Why liberals need conservatives, and vice versa

Indiana Jones and Darth Vader, smoking
Your basic liberal (left) and your basic conservative (right), as portrayed by my imagination

Here’s a distressing fact, for a liberal. Liberals, on one small but extremely important metric, are wrong far more often than conservatives.

Jonathan Haidt, the moral psychologist, shows as much in his book “The Righteous Mind: why good people are divided by politics and religion“, which I’ve mentioned before and which my colleague Ed West and I have been reading from our differing political perspectives. The measure is a simple one: how well do they understand their political opponents?

They asked two thousand Americans to describe their political leanings (liberal, moderate, conservative) and fill out a questionnaire about morality, one-third of the time as themselves, one-third of the time as a “typical liberal”, and one-third of the time as a “typical conservative”. The clear answer was: self-described conservatives and moderates were much better at predicting what other people would believe. Liberals, especially the “very liberal”, were by far the worst at guessing what people would say, and especially bad at guessing what conservatives would say about issues of care or fairness. For example, most thought that conservatives would disagree with statements like “One of the worst things a person could do is hurt a defenceless animal” or “Justice is the most important requirement for a society”.

Where does this come from? Why do a significant number of liberals think that conservatives are animal-torturing thugs who don’t care about anyone but themselves? (Admittedly a number of conservatives think that liberals are crypto-Stalinists bent on world domination, or something, but according to Haidt that’s not the majority position.) For Haidt, it’s because our morality is not based on reason, as we fondly imagine, but on intuition – an instant, unreasoned response more akin to our taste in food than to our rational thoughts. He argues convincingly that our reasoned arguments are post-hoc justifications for gut reactions; our ability to construct such arguments does not exist to get us to the truth, “truth” rather than usefulness being of limited survival value, but instead to justify to others why we act the way we do, like an on-board press secretary. We’re social creatures, and have evolved extraordinarily good systems for making ourselves look good to other members of society.

The trouble is that liberals, in general, base their morality almost exclusively on three “flavours” – care for others, liberty from oppression, and fairness – whereas conservatives use those three plus another three: loyalty to one’s group, sanctity and sacredness, and respect for authority. So conservatives can understand the morality of liberals, but much of conservative morality is alien to their opponents.

His findings about what is behind our moral decisions are unsettling. For example, we unconsciously seek out arguments that support our intuitive beliefs, and subtly ignore or discredit those that don’t: as Haidt puts it, we ask of things that support them “Can I believe this?”, and of things that don’t “Must I believe this?” Our brains literally reward us when we find arguments that support our positions – which, says Haidt, explains the stubbornness of partisan belief, even, or especially, extreme conspiratorial beliefs like the US government being in contact with aliens. Partisanship is addictive, he says. And nowadays, with the internet and the sheer breadth of modern scientific research, it is very easy to find things that support your views: a Google search on global warming, or on whether or not foetuses can feel pain, provides those who want it with a “smorgasbord” of information which can back either position.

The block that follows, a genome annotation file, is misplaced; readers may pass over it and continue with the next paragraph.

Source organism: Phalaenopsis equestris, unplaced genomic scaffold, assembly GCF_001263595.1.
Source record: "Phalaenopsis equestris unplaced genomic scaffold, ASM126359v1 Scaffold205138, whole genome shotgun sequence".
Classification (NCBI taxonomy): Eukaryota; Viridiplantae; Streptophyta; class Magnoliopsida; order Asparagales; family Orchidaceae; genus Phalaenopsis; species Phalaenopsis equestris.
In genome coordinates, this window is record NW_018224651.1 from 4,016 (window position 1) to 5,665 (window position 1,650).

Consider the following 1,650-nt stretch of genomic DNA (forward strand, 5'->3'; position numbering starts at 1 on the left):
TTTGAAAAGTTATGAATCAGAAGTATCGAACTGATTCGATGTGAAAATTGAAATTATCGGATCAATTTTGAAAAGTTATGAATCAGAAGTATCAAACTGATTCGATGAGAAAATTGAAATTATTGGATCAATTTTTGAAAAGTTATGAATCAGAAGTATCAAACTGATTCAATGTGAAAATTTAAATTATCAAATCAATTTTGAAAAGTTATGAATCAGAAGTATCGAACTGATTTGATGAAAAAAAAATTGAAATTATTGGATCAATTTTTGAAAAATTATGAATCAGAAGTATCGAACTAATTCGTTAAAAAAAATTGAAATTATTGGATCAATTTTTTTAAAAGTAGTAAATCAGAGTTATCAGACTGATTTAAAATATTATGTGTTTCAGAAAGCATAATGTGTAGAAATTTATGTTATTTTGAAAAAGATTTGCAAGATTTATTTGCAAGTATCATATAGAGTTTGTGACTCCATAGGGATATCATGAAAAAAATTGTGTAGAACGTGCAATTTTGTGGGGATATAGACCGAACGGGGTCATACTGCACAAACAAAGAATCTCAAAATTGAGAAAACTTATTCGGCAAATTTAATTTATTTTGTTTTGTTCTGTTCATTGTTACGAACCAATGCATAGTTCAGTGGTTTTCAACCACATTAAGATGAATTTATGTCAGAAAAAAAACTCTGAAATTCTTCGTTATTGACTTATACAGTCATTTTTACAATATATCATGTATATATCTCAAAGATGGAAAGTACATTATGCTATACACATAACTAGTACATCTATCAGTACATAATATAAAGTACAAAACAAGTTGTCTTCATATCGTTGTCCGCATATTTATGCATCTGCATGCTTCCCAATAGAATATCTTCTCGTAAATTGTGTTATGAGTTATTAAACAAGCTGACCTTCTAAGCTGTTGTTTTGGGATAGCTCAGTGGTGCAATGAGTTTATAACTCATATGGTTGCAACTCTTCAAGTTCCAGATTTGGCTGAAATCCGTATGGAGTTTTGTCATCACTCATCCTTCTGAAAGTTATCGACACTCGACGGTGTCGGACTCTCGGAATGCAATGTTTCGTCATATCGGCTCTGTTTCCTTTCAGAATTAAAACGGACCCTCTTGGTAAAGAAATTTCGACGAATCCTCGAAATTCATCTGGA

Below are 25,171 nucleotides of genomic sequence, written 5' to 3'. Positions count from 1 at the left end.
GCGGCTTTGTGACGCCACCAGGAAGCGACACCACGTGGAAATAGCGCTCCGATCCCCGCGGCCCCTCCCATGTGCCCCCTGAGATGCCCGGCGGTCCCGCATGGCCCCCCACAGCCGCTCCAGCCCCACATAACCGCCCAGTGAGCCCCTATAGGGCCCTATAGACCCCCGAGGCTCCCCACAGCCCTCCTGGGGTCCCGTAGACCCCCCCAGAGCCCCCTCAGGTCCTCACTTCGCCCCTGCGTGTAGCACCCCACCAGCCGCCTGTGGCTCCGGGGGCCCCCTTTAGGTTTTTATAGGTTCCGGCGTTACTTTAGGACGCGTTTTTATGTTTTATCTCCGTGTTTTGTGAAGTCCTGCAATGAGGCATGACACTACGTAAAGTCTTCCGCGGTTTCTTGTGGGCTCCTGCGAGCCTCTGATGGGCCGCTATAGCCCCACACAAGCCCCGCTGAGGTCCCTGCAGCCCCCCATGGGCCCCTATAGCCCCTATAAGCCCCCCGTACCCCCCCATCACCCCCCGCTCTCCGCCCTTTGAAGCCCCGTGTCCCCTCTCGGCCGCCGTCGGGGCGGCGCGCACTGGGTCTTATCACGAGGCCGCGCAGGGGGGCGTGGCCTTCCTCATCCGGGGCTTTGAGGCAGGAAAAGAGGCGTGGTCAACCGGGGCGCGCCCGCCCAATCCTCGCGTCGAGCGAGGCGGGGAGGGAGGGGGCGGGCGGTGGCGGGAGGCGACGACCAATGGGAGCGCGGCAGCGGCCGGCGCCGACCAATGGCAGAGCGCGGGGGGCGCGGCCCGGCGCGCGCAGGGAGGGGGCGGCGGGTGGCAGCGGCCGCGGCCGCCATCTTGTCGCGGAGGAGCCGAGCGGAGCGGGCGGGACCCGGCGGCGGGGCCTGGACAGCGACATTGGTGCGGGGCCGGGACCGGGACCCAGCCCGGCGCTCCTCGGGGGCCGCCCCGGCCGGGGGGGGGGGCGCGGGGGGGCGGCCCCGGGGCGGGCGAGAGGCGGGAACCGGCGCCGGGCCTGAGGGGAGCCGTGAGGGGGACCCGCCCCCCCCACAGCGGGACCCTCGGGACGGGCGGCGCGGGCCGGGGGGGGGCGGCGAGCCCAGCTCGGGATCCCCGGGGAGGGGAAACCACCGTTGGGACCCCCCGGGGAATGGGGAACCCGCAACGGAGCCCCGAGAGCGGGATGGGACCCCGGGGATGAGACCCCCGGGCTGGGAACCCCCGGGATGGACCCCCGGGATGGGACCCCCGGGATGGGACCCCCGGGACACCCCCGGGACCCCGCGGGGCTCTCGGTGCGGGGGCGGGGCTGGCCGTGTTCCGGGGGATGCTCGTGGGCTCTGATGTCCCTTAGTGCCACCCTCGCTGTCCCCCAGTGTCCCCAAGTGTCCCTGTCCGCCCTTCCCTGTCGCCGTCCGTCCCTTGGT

There’s lots more in Haidt’s book, and some things to criticise – for example, he gets to page 272 before he acknowledges that there is a difference between describing what drives us to moral decisions and creating a reasoned moral framework, and since he talks in terms of things being right and wrong I don’t think he rejects the idea of a rational morality altogether. But it’s an eye-opening read. The most important message is the one in the subtitle – our political opponents are not evil people. My fellow liberals, in particular, should remember that conservativism is not necessarily cruel and selfish, or dogmatically anti-Enlightenment, but an alternative theory about the best way to provide the best for society. It believes that some institutions are worth keeping in place, because institutions (including religions and nation states) build social cohesion; that people require some constraints and accountability to prevent them acting badly; that we should emphasise what is similar about people, not what is different, if we want our group to rub along. Whether or not those statements are correct, they are not evil.

Furthermore, we probably need each other. As John Stuart Mill said: “A party of order or stability, and a party of progress or reform, are both necessary elements of a healthy state of political life.” I doubt many people below the line will agree with that. But if we can at least make the basic assumption that neither side of the debate is actively trying to screw things up, then that’s a start.


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